Emil was a reporter for The Next Web between 2012 and 2014. Over the years, he has covered the tech industry for multiple publications, incl Emil was a reporter for The Next Web between 2012 and 2014. Over the years, he has covered the tech industry for multiple publications, including Ars Technica, Neowin, TechSpot, ZDNet, and CNET. Stay in touch via Facebook, Twitter, and Google+.
Is Microsoft’s Internet Explorer the most secure browser available? It depends who you ask. The latest study published by security research firm NSS Labs says that indeed Microsoft bests Google, Mozilla, Apple, and Opera when it comes to blocking malware downloads.
NSS tested Microsoft’s IE10, Google’s Chrome 25 and 26, Mozilla Firefox 19, Apple’s Safari 5, and Opera 12 to see which of the big five are best at protecting users against socially engineered malware. The reason two versions of Google’s browser were tested is likely because it was updated during the testing period.
The firm conducted the study over a period of 28 days between March 13, 2013 and April 9, 2013. Each browser was tested with all available updates installed on identical virtual machines running Windows 8, and NSS Labs warns that the same conclusions cannot be made for a Windows 7 machine without performing the same tests.
754 active and malicious URLs were used to perform 550 test runs by the five browsers resulting in over 18,000 test cases per browser. Testing was repeated every six hours until the target URL was no longer active. NSS Labs says it removed samples that did not pass the validation criteria, including false positives and adware. Ultimately, only 913 URL test cases passed the post-validation process, and the company says each sample payload was validated internally.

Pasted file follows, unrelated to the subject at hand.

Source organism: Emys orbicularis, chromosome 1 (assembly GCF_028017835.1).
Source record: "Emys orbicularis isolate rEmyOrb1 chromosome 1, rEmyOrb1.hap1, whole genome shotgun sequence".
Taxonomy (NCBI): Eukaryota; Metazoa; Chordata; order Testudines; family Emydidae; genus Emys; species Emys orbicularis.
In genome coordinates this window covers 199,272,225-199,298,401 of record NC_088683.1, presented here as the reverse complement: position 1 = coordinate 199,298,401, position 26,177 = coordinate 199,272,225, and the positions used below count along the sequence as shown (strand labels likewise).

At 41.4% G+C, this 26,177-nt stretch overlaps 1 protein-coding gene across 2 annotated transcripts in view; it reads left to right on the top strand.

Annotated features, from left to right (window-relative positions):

Here are the results:
As you can see, IE10 dominated the other browsers with a block rate of 99.96 percent. Google Chrome’s malware download protection improved significantly, rising from 70 percent in NSS Labs’ October 2012 comparative test to more than 83 percent. Rounding out the top five were Safari, Firefox and Opera with overall block rates of 10.16 percent, 9.92 percent, and 1.87 percent respectively.
“Both Google’s Download Protection and Microsoft’s App Rep allow users to override browser protecting, however, Google relies on this less reliable protection mechanism nearly four times as often as does Microsoft,” Randy Abrams, Research Director at NSS Labs, said in a statement. “The net result is that IE 10 users are offered superior protection over Chrome users with one quarter the risk of making a bad download decision. Firefox, Safari, and Opera users are afforded little protection at all by their browsers.”
For more information, you can check out the full 18-page report for yourself: Browser Security Comparative Analysis – Socially Engineered Malware Blocking 2013 (PDF).
See also – IE10 doubles market share thanks to Windows 7 debut, pushing IE9 below 20% as Firefox gains and Chrome loses
Top Image credit: George Crux
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